A Sport Becomes A Political Football

soccer ball

You may have seen something about this in the news – political pundit calls soccer un-American – or something to that effect. Not wanting to get into the silly polarized political debate on just about everything that plays out daily on the 24/7 news channels (and spills over into broadcast and print media as well) I do have some observations that may help put a different spin on everything.

First of all, calling any sport un-American is patently absurd.

We are a nation that seems to love sports and competition. Some things we watch I might personally feel are quasi-sports. I may like some more than others. But it is a matter of personal preference not national interest or patriotic support. All you need to do to confirm Americans’ love affair with athletic endeavors is channel surf on any given weekend. It’s there, all there, and in a variety that will astonish you. For most Americans I think a favorite sport depends on the season we are in. I love baseball, for example. There’s nothing more American than that, unless it is the middle of football season. Then there is basketball.  I also like tennis. I’ve been known to watch bowling and golf but usually I end up taking a nap at the same time. But that’s just me. A lot of people watch racing events. Some people question whether that is a sport. Controlling a car that does;t have pose steering while it is doing a couple of hundred miles per hour takes some strength and skill, especially when it is in close proximity to other vehicles. So, I have never personally questioned where professional racing drivers are athletes.

Let’s conclude that Americans like to watch sports.

Some people participate in sports at some point in their lives. Whether it is in a youth league, during high school or college or in adult leagues, we have all dreamed of making the winning play or being the fastest or strongest  or most skilled at something on any given day. Those who don’t participate directly in a sport can always be a spectator.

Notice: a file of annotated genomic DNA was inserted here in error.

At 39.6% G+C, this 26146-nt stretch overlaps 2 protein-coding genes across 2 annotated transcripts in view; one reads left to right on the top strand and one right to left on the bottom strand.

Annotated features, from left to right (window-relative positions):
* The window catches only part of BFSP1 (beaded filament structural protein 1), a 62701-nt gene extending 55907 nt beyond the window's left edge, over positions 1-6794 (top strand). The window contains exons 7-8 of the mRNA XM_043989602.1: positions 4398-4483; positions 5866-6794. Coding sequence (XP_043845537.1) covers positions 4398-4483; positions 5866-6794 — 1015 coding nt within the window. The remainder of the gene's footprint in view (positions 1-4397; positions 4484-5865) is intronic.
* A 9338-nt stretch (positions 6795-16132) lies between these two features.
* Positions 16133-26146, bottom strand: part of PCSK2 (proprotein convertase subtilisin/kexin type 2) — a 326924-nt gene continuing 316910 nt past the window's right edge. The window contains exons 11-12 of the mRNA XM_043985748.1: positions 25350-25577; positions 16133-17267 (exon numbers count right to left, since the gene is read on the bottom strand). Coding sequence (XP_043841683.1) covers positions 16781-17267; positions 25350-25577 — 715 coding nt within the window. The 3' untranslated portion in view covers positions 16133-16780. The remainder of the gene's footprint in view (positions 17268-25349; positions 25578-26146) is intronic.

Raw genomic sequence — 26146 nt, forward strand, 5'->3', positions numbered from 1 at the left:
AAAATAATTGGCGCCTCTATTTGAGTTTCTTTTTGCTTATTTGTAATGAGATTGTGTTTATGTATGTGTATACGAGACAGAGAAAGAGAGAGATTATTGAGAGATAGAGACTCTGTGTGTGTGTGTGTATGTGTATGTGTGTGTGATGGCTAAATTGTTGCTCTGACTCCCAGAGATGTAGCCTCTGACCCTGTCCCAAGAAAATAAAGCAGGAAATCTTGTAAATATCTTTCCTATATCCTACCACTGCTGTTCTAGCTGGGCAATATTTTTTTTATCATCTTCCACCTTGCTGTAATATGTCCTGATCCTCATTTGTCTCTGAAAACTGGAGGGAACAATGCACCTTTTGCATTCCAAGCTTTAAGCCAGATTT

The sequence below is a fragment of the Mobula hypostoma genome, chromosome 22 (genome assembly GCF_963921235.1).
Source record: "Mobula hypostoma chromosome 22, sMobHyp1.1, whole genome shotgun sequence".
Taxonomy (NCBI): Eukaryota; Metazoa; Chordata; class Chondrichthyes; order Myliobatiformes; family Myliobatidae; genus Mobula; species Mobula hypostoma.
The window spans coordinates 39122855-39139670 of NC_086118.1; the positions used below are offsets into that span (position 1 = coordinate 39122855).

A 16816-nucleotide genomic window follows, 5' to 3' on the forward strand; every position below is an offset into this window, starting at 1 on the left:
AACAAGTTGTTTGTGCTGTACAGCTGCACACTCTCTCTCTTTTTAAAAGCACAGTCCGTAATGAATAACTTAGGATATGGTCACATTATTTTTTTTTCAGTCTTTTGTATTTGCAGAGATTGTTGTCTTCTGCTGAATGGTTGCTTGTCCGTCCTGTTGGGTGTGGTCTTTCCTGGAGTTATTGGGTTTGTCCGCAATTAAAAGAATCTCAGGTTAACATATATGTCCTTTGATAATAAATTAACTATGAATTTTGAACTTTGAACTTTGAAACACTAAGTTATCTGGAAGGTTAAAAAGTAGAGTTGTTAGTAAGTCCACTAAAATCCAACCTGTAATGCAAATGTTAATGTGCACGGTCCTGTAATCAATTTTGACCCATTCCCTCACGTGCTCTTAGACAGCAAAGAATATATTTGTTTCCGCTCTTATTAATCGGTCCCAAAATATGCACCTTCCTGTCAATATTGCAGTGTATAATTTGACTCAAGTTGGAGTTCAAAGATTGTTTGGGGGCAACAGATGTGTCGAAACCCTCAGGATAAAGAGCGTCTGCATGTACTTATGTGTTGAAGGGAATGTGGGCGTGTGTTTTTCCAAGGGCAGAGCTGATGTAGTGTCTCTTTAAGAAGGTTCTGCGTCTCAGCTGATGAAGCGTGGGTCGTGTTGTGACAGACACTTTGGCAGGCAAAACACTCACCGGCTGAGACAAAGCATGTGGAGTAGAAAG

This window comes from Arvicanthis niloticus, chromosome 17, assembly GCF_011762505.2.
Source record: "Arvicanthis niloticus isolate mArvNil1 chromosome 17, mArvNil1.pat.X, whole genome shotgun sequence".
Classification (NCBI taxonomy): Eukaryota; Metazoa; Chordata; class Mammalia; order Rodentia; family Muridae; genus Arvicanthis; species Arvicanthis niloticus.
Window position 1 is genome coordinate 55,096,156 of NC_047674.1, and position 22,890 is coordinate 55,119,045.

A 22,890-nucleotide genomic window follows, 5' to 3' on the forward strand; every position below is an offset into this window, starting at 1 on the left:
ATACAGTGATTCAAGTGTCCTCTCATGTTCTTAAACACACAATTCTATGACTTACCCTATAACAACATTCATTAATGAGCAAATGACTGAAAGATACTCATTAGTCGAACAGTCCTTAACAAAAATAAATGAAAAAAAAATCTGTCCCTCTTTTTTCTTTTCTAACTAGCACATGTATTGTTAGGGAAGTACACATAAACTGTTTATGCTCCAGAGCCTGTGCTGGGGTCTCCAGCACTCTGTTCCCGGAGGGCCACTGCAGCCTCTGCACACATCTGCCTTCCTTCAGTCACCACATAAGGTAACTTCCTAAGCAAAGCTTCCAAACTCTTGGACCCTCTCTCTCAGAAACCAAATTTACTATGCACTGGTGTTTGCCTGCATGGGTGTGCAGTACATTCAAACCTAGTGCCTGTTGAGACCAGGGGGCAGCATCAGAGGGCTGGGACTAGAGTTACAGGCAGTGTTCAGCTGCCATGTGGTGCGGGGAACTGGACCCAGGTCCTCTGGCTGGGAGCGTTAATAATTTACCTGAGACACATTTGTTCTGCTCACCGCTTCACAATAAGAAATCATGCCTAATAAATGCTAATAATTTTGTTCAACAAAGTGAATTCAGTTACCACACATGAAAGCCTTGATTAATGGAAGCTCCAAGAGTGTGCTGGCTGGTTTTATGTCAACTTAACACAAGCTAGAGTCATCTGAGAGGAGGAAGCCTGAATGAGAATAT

You see, Americans like to watch competition. That’s what we do. We pick a side and support the team or individual. Maybe the competitive nature of sports spills over into our domestic politics at times as well. National championships teams and star world class athletes usually get invitations to the White House. But that’s all about photo ops and publicity, not really about politics per se. By the way, publicity is what all the comments about soccer being somehow un-American is all about, promoting some agenda and calling for support of some cause whether real or contrived.

Youth-soccer-indiana

How can anyone think that soccer is un-American? Maybe it’s because the sport wasn’t invented here. That is the only somewhat valid reason I can think of for having that point of view. Its the old us against them, isolationist mentality. Americans enjoy being different and doing things our own way – even if at times it proves inconvenient or wrong over the course of time. We have our own set of weights and measures – even though those are borrowed from our English heritage. We have our own special variety of football, which is why we call a sport, which is known to the rest of the world as football, soccer. But I think millions of soccer moms across America are scratching their heads over the pundit’s comments, though. How is it that soccer is not American enough to meet anyone’s standards?